This is what typically happens in a client-server environment, when a user on the client tries to gain access to the server using public-key authentication:
The client requests access from the server to a specific user account, and also sends the public key it wishes to use for authentication to the server.
The server checks whether the public key is associated with the user account.
The client signs a known value with the user's private key. The known value is unique to a session to prevent replay attacks.
The server verifies the signature with the user's public key.
If the signature is successfully verified, the user is authenticated, and the server can move on to authorizing the user, or giving access to the relevant parts of the system.
Public-key authentication is often used both ways so that two hosts (a client and a server) authenticate each other mutually via their public and private keys. Server host key pairs typically do not have their private keys protected by a passphrase, as they must be operated non-interactively.
Whereas the initial process of associating an entity with a public key is referred to as identity establishment, Steps 1–4 in the above list are referred to as identity checking, and they are performed every time when public-key authentication is attempted. Step 3 is often referred to as proof of possession. The entity proves that it is the owner of the public key by showing that it possesses the private key.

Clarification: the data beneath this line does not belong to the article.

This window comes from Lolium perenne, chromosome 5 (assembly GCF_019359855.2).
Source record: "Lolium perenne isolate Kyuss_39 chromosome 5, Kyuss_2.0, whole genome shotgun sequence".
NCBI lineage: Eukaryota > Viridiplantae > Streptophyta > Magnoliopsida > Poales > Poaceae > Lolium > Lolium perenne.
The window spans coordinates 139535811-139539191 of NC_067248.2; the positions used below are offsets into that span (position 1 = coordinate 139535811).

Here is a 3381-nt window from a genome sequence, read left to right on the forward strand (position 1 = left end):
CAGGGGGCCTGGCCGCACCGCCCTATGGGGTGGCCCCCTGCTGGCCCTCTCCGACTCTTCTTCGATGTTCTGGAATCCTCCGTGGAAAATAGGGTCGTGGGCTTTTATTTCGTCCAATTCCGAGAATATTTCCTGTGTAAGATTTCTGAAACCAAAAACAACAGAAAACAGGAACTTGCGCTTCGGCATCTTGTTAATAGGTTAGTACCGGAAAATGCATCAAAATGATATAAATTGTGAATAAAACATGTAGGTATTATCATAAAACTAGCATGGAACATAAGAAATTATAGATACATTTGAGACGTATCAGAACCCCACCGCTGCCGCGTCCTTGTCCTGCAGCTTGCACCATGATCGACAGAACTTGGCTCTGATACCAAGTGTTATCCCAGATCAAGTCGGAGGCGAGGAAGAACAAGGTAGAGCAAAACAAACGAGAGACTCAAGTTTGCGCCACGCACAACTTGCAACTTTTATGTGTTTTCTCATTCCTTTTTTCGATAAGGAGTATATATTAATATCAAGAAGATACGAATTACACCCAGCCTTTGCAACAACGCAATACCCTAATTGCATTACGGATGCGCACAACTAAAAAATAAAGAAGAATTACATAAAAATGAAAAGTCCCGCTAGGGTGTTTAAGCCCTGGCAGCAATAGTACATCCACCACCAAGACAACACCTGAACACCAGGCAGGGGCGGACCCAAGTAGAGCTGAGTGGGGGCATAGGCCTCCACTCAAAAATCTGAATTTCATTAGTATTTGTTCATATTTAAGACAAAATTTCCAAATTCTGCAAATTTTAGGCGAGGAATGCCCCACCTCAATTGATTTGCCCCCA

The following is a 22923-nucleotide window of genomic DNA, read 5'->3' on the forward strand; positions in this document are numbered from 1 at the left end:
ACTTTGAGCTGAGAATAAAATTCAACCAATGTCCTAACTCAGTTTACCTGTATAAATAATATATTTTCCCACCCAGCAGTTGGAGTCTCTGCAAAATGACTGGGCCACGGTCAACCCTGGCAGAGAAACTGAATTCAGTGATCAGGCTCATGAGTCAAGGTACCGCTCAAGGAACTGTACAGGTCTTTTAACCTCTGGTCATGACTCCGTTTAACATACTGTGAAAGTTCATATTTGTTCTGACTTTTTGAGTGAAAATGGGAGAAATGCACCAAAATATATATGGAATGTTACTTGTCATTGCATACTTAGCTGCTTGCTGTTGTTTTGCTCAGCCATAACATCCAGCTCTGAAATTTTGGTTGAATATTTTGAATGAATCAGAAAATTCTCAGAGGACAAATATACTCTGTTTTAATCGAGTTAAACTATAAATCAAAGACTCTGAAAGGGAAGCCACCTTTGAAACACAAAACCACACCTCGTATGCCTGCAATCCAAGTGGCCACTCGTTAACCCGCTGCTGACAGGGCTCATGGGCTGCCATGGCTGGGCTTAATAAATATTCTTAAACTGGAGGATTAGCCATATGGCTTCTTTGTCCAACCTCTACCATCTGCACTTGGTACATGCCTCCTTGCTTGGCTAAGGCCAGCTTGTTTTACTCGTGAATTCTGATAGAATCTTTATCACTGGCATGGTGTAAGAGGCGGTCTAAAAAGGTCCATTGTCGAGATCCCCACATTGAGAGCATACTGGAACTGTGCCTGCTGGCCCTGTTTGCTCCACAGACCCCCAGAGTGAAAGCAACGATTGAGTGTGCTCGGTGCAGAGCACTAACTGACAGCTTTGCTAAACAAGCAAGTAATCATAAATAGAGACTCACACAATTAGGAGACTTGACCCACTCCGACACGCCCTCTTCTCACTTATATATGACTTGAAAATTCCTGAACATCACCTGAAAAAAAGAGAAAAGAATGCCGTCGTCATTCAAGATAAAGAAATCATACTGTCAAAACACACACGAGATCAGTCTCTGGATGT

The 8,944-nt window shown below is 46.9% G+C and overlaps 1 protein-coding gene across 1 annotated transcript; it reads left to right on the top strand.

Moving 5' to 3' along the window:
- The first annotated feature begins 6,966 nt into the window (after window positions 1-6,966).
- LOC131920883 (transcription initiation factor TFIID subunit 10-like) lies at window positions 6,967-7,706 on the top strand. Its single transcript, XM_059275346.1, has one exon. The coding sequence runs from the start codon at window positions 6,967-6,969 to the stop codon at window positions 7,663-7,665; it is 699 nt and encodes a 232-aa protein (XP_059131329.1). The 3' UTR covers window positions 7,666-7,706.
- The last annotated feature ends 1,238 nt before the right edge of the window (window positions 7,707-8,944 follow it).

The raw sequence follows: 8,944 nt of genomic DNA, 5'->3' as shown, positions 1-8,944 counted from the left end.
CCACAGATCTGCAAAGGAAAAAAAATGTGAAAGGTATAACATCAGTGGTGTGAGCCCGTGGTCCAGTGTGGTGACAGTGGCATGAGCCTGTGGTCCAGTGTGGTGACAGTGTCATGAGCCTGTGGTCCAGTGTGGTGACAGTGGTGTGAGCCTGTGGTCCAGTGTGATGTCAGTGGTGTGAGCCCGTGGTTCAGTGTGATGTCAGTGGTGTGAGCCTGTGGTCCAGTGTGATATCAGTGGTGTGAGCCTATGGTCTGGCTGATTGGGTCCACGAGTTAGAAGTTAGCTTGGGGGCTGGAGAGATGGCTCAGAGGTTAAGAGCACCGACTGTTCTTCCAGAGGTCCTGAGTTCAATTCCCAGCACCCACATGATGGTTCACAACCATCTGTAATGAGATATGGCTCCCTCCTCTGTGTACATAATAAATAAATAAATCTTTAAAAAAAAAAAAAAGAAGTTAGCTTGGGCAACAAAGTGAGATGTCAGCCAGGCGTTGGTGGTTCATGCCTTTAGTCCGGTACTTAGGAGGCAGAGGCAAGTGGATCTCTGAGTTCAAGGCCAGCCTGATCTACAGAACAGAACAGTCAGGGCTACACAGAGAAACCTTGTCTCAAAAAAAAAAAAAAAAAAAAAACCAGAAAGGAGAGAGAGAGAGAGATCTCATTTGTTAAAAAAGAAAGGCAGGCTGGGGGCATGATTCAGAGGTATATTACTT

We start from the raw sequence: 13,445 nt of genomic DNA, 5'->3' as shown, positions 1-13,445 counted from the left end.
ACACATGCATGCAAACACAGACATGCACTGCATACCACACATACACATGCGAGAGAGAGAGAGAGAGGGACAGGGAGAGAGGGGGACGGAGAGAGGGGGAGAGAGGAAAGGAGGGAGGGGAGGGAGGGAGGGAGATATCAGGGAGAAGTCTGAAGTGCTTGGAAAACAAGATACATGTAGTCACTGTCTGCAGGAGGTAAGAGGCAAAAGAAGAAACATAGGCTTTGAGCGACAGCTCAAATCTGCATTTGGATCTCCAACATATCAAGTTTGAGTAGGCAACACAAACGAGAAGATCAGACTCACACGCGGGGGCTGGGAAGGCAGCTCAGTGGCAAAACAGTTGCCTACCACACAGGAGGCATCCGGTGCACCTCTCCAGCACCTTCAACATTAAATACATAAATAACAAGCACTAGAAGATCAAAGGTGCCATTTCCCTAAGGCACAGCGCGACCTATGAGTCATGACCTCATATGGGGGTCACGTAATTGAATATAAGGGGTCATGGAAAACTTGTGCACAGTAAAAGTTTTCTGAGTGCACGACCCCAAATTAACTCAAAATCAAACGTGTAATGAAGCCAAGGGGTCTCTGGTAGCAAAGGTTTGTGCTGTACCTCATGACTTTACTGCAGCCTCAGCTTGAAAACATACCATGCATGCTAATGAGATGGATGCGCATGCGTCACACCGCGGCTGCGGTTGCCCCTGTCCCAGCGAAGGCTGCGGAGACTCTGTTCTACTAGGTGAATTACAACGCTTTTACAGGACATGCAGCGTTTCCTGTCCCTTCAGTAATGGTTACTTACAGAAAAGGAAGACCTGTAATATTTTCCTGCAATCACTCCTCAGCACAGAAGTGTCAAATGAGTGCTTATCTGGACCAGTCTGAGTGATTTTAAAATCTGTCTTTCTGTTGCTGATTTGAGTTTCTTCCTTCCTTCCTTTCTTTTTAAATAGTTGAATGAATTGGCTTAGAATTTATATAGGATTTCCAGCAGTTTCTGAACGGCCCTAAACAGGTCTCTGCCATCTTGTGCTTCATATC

The identity checking in public-key authentication is stronger than in password authentication. When using password authentication, knowing the password is enough. Public-key authentication requires both knowing the passphrase and having the private key. This dependency on two separate elements to ensure security in public-key authentication is referred to as two-factor authentication. In comparison, password authentication is only a one-factor authentication scheme, as it depends only on the password.
In both cases, however, security relies on identity establishment. If a password is given to the wrong person, or if a wrong public key is associated with a user account, the strength of the identity checking will not keep unauthorized users out.